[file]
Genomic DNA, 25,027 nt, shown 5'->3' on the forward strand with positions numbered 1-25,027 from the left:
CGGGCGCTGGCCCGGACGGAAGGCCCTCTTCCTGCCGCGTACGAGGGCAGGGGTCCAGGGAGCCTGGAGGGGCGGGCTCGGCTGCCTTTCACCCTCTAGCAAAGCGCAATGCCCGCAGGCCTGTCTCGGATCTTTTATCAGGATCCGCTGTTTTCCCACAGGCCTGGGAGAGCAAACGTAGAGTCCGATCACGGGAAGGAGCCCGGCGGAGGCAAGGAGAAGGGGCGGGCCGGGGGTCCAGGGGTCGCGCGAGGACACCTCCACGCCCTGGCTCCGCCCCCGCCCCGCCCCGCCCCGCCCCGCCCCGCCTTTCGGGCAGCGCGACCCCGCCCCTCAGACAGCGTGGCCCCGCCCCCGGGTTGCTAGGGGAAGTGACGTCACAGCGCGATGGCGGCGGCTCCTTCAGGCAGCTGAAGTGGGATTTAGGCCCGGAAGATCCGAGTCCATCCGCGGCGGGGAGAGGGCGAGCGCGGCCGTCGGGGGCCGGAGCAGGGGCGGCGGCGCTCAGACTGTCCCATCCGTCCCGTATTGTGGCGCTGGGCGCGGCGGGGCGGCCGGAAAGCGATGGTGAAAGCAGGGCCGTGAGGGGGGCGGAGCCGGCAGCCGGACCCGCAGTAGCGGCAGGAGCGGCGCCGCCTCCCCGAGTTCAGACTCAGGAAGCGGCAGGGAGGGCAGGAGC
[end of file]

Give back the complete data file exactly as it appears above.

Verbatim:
Genomic DNA, 25,027 nt, shown 5'->3' on the forward strand with positions numbered 1-25,027 from the left:
CGGGCGCTGGCCCGGACGGAAGGCCCTCTTCCTGCCGCGTACGAGGGCAGGGGTCCAGGGAGCCTGGAGGGGCGGGCTCGGCTGCCTTTCACCCTCTAGCAAAGCGCAATGCCCGCAGGCCTGTCTCGGATCTTTTATCAGGATCCGCTGTTTTCCCACAGGCCTGGGAGAGCAAACGTAGAGTCCGATCACGGGAAGGAGCCCGGCGGAGGCAAGGAGAAGGGGCGGGCCGGGGGTCCAGGGGTCGCGCGAGGACACCTCCACGCCCTGGCTCCGCCCCCGCCCCGCCCCGCCCCGCCCCGCCCCGCCTTTCGGGCAGCGCGACCCCGCCCCTCAGACAGCGTGGCCCCGCCCCCGGGTTGCTAGGGGAAGTGACGTCACAGCGCGATGGCGGCGGCTCCTTCAGGCAGCTGAAGTGGGATTTAGGCCCGGAAGATCCGAGTCCATCCGCGGCGGGGAGAGGGCGAGCGCGGCCGTCGGGGGCCGGAGCAGGGGCGGCGGCGCTCAGACTGTCCCATCCGTCCCGTATTGTGGCGCTGGGCGCGGCGGGGCGGCCGGAAAGCGATGGTGAAAGCAGGGCCGTGAGGGGGGCGGAGCCGGCAGCCGGACCCGCAGTAGCGGCAGGAGCGGCGCCGCCTCCCCGAGTTCAGACTCAGGAAGCGGCAGGGAGGGCAGGAGC